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Outlaw Mystique

Hello. It’s Tuesday morning at Owl Farm and outside are what we call "Fields of Gold.” I’ve never seen so many dandelions. The heavy rain the last few days has caused a symphony of yellow in the lawns.  My German Shepherd, Athena and I have to take several tennis balls out on our walks because they get lost among the flowers.  The missing balls will either be rescued when the dandelions loose their blooms and their bright yellow color shows up against the green, or they’ll be shredded by the massive John Deer tractor mower (yes, the one with the bullet hole in the side).  We shall see.  
Anyway, today’s HST wisdom is from Hell’s Angels – I was thinking about the Outlaw Mystique this morning and thought I would post this clip from chapter 6. It’s about the human need, particularly the outlaw need, to belong:

Like converts to Communism or Catholicism, Hell’s Angels who were once AMA [American Motorcycle Association] members take their role more seriously than the others.

The Angels are too personally disorganized to have any clear perspective on the world, but they admire intelligence, and some of their leaders are surprisingly articulate. Chapter presidents have no set term in office, and a strong one, like Barger, will remain unchallenged until he goes to jail, gets killed or finds his own reasons for hanging up the colors.  The outlaws are very respectful of power, even if they have to create their own image of it.  Despite the anarchic possibilities of the machines they ride and worship, they insist that their main concern in life is to be “a righteous Angel,” which requires a loud obedience to the party line.  They are intensely aware of belonging, of being able to depend on each other.  Because of this, they look down on independents, who usually feel so wretched – once they’ve adopted the outlaw frame of reference – that they will do almost anything to get in a club.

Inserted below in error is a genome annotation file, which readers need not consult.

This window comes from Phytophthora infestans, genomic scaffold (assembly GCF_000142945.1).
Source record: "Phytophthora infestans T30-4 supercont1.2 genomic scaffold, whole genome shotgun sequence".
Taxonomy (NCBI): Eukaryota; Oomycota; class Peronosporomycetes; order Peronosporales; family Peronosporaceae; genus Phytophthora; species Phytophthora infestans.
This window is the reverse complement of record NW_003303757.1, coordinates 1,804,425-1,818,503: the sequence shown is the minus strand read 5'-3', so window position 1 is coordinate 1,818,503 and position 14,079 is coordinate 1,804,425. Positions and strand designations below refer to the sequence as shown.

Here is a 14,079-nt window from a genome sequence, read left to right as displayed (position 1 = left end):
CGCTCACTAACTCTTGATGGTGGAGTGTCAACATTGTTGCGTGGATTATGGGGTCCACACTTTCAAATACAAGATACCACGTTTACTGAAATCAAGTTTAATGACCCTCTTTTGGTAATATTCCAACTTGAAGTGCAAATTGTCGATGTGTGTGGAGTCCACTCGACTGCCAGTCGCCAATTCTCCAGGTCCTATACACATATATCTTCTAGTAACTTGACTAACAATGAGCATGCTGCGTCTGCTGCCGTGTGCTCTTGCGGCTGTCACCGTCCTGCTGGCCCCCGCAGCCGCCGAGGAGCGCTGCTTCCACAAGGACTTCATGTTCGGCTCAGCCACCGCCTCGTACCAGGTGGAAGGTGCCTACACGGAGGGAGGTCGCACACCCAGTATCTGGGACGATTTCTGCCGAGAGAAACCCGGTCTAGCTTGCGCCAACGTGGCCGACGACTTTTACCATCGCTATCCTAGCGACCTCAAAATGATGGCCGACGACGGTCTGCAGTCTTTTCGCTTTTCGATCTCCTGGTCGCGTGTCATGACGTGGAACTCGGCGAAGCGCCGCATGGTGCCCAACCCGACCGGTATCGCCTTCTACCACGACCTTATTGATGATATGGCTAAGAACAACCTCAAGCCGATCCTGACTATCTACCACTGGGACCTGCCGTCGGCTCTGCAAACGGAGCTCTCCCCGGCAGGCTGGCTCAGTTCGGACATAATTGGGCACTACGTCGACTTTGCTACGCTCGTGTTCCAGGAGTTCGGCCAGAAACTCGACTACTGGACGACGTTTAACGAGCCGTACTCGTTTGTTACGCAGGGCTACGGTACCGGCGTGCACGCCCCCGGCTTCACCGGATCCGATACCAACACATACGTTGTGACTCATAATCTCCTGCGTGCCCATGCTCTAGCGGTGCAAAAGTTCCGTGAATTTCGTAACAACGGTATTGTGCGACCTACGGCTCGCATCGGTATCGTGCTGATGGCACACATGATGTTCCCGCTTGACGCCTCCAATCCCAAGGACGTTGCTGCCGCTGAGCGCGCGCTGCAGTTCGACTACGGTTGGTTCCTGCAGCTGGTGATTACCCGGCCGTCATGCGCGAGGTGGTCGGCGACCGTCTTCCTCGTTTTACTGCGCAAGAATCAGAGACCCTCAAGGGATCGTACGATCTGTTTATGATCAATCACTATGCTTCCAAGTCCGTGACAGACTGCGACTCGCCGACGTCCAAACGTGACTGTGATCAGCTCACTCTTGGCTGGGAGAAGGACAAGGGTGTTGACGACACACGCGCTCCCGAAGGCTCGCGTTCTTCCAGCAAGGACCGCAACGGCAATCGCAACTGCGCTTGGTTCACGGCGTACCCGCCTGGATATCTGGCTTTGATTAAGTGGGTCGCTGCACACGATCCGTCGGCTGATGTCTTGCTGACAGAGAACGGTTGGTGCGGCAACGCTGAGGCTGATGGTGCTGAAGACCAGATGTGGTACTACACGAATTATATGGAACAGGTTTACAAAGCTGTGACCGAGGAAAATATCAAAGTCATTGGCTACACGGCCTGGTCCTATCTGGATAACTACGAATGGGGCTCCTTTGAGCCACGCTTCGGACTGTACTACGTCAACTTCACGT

“I don’t know why,” said an ex-Angel, “but you almost have to join a club. If you don’t, you’ll never be accepted anywhere.  If you don’t wear any colors, you’re sort of in between – and you’re nothing.”

This desperate sense of unity is crucial to the outlaw mystique.  If the Hell’s Angel’s are outcasts from society, as they freely admit, then it is all the more necessary that they defend each other from attack by “the others” – mean squares, enemy gangs or armed argents of the Main Cop.  When somebody punches a lone Angel every one of them feels threatened.  They are so wrapped up in their own image that they can’t conceive of anybody challenging the colors without being fully prepared to take on the whole army.
–Hunter S. Thompson, Hell’s Angels

Until next time, your friend,
Anita Thompson

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